So, in theory, in your run of the mill consumer debt collection case like a credit card default – if the credit agreement permits the creditor to recover attorneys’ fees, so can the debtor.  However, in practice, this seldom happens.  Because of the risk to the creditor under GOL §5-327, most debt collectors do not seek to recover attorneys’ fees.  For this reason, neither can the debtor.

Identify Theft – NY GBL §514

In cases of identity theft, New York General Business Law §514 provides a statutory defense that a person being sued for a debt did not apply for, receive or use the credit card account in question.  Also, New York General Business Law §514 makes it a statutory defense to a claim of credit card use that such use arose out of the unauthorized use of a credit card that was not delivered to the defendant or that such use arose after the creditor was notified of the unauthorized use.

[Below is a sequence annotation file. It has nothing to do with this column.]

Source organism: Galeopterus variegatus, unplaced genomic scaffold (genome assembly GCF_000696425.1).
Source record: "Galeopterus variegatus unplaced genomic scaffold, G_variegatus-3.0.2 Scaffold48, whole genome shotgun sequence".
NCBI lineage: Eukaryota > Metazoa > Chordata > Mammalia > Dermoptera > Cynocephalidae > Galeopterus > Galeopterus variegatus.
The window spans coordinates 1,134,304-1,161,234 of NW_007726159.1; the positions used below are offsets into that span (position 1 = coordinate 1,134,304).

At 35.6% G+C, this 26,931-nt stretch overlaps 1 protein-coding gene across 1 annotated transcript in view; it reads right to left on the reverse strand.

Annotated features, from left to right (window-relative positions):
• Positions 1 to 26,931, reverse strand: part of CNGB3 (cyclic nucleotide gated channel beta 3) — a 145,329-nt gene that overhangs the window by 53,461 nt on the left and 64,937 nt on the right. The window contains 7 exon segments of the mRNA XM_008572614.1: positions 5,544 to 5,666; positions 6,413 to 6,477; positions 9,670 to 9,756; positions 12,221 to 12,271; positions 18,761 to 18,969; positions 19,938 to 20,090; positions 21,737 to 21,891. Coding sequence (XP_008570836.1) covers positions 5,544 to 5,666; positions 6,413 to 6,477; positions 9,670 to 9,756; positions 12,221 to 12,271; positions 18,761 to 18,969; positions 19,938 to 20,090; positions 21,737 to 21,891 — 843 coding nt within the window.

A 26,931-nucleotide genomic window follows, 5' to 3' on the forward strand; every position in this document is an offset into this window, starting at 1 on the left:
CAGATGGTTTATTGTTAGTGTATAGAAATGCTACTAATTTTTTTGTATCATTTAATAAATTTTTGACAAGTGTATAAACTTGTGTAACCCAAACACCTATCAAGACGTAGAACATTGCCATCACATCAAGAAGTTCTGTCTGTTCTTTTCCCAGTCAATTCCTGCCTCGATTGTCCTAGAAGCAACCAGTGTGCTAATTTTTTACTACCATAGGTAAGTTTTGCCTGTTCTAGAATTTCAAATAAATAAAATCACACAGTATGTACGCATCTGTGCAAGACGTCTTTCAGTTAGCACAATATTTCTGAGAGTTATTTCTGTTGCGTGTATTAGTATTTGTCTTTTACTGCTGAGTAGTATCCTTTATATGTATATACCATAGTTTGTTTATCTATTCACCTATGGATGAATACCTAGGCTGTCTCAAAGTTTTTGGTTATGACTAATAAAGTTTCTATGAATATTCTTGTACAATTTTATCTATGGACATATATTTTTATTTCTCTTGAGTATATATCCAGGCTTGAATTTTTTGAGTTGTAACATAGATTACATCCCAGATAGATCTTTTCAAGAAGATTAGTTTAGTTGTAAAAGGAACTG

New York General Business Law §514(2) states that:

If any of the defenses set forth in subdivision one of this section be established, the court shall order the issuer to pay the reasonable attorney’s fees incurred in the defense of the action if the court finds

(a) that the holder has cooperated with the issuer in determining the facts and circumstances relating to such unauthorized use, loss or theft, of the credit card or debit card;  and

(b) that notwithstanding such cooperation with the issuer, the issuer has brought the action without reasonable cause.

So, if before the debt collector sues, the debtor shows that he or she was the victim of identity theft and the debt collector sues anyway, the debtor can recover his or her legal fees under NY GBL §514.